Rearchitecting JSONEncoder to be much faster

Currently, JSONEncoder can spend a lot of time doing the following things:

  • Creating intermediate Swift/ObjC data structures to pass to JSONSerialization
  • Creating a new Swift String for each key conversion
  • Inside of JSONSerialization, using libc functions to convert numbers to strings

All of these things can be resolved with a different architecture. There may be other good ones, and if so I'd love to hear about them, but here's what I'll pitch:

Whenever an encode method is called, write the JSON out directly, rather than storing anything in dictionaries or delegating any work to JSONSerialization. The one tricky bit is that it may be told to encode something that needs to come later after other, unseen, pieces of data are encoded. For example:

let container1 = encoder.unkeyedContainer()
let container2 = encoder.unkeyedContainer()
container2.encode(...)
container1.encode(...)

If container2's data is written directly to the final Data that will be output, then we have a problem when container1 tries to write to it. However, this will only happen, correct me if I'm wrong, when the user has implemented their own encoding method and is getting a bit wonky with it. At that point, it could keep track of multiple strings and paste them together. There are different ways to do this, and I can flesh out that part, but first I want to gauge interest in this overall proposal.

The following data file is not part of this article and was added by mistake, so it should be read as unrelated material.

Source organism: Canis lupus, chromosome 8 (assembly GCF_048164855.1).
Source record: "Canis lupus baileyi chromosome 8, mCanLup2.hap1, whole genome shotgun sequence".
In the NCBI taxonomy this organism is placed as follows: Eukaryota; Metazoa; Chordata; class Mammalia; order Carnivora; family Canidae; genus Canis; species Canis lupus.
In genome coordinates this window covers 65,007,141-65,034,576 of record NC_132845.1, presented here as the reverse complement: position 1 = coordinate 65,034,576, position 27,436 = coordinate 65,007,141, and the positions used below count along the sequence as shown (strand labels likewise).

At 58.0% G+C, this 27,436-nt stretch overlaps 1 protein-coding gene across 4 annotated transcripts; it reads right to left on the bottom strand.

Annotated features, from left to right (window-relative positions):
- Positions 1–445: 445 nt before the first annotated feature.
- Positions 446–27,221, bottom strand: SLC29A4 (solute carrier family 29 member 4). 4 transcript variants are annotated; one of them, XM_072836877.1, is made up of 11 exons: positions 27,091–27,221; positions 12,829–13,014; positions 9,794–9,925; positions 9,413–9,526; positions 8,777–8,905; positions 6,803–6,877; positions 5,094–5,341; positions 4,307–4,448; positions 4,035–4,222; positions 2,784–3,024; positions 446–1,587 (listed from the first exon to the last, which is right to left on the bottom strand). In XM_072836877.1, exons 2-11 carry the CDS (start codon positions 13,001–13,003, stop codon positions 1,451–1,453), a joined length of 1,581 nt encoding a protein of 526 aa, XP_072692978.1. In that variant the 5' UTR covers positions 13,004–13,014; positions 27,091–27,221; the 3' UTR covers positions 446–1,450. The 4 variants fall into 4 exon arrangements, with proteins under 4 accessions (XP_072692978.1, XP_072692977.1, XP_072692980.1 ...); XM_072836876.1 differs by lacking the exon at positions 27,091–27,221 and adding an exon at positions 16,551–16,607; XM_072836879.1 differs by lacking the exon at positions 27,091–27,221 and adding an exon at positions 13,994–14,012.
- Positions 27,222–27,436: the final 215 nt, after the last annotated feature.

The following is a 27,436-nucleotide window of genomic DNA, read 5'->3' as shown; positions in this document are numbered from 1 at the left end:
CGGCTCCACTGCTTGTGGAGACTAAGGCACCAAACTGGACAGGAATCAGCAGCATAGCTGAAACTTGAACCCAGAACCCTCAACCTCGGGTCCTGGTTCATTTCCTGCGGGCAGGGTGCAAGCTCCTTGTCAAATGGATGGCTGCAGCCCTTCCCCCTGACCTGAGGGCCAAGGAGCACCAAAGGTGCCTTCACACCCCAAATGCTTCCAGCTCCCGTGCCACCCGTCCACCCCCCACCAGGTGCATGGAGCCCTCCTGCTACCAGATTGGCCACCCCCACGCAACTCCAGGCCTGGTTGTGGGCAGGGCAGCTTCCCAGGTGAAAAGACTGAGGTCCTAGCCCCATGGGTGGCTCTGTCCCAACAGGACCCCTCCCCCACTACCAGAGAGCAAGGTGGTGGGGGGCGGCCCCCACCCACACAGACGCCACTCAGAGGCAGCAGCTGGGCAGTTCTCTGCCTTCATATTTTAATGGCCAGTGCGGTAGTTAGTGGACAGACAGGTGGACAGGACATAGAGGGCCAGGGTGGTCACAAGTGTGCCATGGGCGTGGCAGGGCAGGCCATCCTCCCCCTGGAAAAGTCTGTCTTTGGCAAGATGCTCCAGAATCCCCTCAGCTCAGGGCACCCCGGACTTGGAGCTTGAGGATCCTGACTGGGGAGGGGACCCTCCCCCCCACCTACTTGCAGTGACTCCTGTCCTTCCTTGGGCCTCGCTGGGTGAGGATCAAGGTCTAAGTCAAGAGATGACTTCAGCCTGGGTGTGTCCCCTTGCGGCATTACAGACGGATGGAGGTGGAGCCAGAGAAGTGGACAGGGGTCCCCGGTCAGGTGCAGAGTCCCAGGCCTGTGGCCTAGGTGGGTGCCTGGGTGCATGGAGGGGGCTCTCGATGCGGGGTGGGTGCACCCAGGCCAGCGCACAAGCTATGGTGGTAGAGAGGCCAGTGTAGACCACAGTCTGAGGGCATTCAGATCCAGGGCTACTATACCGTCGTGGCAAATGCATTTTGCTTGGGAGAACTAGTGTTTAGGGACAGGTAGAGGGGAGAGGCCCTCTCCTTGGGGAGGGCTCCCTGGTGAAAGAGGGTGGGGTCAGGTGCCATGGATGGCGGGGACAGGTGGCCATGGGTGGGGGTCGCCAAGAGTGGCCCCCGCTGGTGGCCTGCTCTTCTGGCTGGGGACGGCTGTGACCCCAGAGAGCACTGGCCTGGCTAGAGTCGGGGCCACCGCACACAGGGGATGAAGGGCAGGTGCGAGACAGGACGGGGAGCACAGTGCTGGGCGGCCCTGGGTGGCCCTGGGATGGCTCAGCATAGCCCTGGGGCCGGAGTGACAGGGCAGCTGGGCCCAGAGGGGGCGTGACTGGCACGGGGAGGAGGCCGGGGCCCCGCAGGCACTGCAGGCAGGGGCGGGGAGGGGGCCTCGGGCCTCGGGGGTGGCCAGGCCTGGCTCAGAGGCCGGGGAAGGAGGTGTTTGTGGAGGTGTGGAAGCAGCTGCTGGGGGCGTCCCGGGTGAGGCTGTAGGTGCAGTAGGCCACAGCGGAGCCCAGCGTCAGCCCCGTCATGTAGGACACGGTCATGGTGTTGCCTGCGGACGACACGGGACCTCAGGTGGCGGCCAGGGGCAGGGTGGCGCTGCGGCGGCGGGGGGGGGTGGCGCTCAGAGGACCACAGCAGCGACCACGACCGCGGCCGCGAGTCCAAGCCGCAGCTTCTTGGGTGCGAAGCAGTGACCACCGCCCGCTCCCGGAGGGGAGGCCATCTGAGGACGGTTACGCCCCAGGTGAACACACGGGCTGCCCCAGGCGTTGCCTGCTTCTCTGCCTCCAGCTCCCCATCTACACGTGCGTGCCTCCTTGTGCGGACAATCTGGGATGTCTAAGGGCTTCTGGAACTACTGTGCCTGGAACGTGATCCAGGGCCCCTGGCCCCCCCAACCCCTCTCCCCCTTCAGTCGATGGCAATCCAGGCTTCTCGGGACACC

Another benefit is that, with Swift handling the whole process and not delegating to JSONSerialization, it will be able to optimize things like the conversion of numbers to strings, which is rarely as fast as possible when using libc functions. It may even be able to write multiple numbers at once in a fast way with vectorized instructions. But this is an optional benefit.

I am confident that these changes would make JSONEncoder at least the 3x the speed it currently is. I have employed some of these same ideas and philosophies to ZippyJSON, which decodes at 4-5x the speed of JSONDecoder.